GF: Well you also have to include that the European Union and in particular Germany. This is the historic path for invasion out of the Islamic world into Europe. And out of Europe into the Islamic world. It remains that. It remains a buffer zone for the Russians. It remains an area where the Europeans are deeply involved in terms of Slovenia and Croatia.

So this is the place where huge civilizations meet and as a result, this is the place where conflict normally occurs. It occurred in the 1990s internally. We’ve been in a fairly peaceful situation for the past twenty years. But as Turkey rises in influence, as Russia becomes aggressive of fear of dismemberment, as the European Union has more problems, all of those will somehow be reflected in the Balkans.

XS: Now George in your book, this is a follow up from me. In your book Flashpoints, you identified the Balkans as a potential flashpoint. At Geopolitical Futures, we write sometimes about how in border lands, conflict can erupt that spreads to different areas and the Balkans is one of those. How do you look at borderlands, how do you look at flashpoints and how conflict there can spread outside of the immediate region?

GF: Well there are different sets of borderlands. This is a mountainous borderland and mountainous means that old civilizations have been preserved in valleys. Most people come to the Balkans to pass through it. They don’t really want to pacify it. They can’t really pacify it. The last ones who tried to pacify the Balkans were the Germans and they got a very bloody nose in World War II, simply because all those mountains, all those steep hills, all those valleys are difficult to conquer and there are places where resistance could be formed.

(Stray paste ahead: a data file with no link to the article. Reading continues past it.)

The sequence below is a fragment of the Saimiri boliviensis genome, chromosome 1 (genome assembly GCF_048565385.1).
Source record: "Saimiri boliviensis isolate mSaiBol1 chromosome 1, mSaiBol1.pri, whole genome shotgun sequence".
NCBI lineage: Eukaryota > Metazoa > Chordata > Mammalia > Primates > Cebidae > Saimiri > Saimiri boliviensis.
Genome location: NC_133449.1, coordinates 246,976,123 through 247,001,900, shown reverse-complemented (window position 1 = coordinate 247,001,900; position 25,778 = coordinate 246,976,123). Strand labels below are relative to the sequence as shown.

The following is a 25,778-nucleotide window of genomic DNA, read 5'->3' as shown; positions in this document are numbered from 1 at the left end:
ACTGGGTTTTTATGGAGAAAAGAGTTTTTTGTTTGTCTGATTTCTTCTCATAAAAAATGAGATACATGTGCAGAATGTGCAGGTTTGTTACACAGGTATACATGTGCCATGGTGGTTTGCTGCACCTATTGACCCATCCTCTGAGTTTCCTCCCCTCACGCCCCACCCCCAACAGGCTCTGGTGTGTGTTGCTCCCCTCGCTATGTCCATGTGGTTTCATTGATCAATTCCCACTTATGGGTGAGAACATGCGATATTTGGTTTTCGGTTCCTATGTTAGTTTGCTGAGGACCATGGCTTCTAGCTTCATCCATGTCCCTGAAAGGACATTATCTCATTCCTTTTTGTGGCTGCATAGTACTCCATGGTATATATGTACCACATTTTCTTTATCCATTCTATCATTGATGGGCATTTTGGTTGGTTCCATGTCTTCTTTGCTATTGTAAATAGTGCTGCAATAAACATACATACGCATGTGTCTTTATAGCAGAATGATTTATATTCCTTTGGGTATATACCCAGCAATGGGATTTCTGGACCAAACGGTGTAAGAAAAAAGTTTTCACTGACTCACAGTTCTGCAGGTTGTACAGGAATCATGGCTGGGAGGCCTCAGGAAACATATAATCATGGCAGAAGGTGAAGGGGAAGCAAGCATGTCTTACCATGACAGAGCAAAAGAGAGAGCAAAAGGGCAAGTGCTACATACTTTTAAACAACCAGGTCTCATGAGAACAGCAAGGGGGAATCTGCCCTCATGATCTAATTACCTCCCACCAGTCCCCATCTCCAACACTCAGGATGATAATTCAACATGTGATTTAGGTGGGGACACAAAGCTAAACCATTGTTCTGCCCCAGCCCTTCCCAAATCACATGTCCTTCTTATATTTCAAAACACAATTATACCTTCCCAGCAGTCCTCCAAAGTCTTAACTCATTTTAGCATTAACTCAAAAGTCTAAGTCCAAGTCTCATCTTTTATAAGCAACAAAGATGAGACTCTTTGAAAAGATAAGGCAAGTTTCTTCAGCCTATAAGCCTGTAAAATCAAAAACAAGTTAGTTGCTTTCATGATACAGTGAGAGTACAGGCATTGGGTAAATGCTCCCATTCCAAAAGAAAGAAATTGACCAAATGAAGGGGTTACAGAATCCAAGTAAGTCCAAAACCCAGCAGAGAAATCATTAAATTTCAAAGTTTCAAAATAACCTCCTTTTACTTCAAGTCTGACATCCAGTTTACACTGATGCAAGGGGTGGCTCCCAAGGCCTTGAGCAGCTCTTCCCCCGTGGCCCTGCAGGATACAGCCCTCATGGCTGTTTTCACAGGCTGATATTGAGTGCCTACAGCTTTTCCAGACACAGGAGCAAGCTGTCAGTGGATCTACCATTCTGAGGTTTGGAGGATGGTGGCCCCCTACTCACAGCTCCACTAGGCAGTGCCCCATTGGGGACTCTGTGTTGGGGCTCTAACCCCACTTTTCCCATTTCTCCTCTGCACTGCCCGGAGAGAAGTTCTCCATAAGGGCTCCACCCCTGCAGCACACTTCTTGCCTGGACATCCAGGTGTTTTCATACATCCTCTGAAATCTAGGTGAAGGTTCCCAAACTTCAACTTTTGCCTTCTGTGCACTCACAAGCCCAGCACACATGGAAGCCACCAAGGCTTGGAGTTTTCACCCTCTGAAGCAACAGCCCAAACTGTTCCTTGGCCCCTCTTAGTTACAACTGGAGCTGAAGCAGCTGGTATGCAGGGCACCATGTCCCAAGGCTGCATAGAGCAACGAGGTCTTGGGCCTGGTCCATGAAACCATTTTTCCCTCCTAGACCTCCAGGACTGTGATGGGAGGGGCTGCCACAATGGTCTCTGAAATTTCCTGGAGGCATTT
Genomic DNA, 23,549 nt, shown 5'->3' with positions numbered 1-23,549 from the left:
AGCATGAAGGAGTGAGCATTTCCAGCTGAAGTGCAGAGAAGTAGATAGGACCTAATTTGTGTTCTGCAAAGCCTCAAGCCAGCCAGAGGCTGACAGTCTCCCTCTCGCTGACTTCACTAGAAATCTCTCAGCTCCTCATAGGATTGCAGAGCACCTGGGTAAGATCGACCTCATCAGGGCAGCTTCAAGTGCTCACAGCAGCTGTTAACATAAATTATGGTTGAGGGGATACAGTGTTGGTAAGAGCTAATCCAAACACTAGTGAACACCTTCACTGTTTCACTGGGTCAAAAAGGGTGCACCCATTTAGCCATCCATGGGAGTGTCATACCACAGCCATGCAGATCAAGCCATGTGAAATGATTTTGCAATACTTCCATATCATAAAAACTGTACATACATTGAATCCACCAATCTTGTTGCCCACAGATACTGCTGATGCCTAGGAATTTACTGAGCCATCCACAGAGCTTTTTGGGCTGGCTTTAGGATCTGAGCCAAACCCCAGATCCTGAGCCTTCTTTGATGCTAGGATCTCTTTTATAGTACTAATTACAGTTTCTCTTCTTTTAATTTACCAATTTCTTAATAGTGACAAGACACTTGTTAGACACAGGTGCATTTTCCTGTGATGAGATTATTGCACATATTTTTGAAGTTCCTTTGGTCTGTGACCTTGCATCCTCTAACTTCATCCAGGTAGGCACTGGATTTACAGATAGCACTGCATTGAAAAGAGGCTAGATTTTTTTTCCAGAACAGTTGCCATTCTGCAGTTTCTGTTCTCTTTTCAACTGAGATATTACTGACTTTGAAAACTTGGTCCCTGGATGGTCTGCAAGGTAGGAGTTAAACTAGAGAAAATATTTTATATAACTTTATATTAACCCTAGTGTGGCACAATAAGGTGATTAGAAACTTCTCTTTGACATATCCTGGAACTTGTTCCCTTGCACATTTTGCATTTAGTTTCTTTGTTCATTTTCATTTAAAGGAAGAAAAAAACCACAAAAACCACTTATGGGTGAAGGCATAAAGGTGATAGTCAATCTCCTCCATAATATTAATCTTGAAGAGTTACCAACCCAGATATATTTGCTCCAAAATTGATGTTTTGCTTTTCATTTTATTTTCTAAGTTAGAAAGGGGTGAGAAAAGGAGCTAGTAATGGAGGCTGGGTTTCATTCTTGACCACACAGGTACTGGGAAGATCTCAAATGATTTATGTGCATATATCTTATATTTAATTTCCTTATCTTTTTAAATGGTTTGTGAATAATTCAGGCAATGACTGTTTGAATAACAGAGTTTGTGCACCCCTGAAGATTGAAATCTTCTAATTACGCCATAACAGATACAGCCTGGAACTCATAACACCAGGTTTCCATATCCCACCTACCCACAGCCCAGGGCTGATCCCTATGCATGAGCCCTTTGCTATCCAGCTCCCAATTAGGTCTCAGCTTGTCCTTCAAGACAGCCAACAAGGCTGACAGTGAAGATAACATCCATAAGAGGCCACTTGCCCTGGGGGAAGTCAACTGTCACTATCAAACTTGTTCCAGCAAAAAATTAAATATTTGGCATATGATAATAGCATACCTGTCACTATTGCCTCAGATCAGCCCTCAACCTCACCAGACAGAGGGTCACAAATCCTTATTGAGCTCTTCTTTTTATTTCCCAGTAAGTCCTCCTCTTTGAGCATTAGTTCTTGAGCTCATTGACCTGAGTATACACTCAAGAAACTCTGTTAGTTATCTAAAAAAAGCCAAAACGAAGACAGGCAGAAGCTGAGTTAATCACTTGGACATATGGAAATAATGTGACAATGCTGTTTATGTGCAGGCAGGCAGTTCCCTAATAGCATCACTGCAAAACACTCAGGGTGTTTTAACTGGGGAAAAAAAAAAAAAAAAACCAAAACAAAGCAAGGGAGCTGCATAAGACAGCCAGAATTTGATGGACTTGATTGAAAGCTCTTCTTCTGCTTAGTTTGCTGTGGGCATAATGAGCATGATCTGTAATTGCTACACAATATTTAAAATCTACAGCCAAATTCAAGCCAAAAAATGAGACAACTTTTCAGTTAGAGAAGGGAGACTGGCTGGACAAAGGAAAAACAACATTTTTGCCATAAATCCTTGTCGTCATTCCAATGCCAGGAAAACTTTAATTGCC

So what you have is a broad geopolitical area, an area in which large tectonic plates can meet. But you also have a lesser geopolitics of the region itself that really can’t be subdued. And so you can never quite clear it out, you can never quite pacify it and it’s a culture that never quite gives up. So everybody enters the Balkans at their own risk.

If you all remember the first World War sort of began with Serbia demanding its right to national existence. One could make the case that Germany lost the war in the Balkans because by having to go there, they had to delay their attack on Russia, on the Soviet Union and dispersed forces, constantly maintained forces there. So I don’t know if that last is true but I will say that this is normally is a dangerous place for anyone to get involved in casually.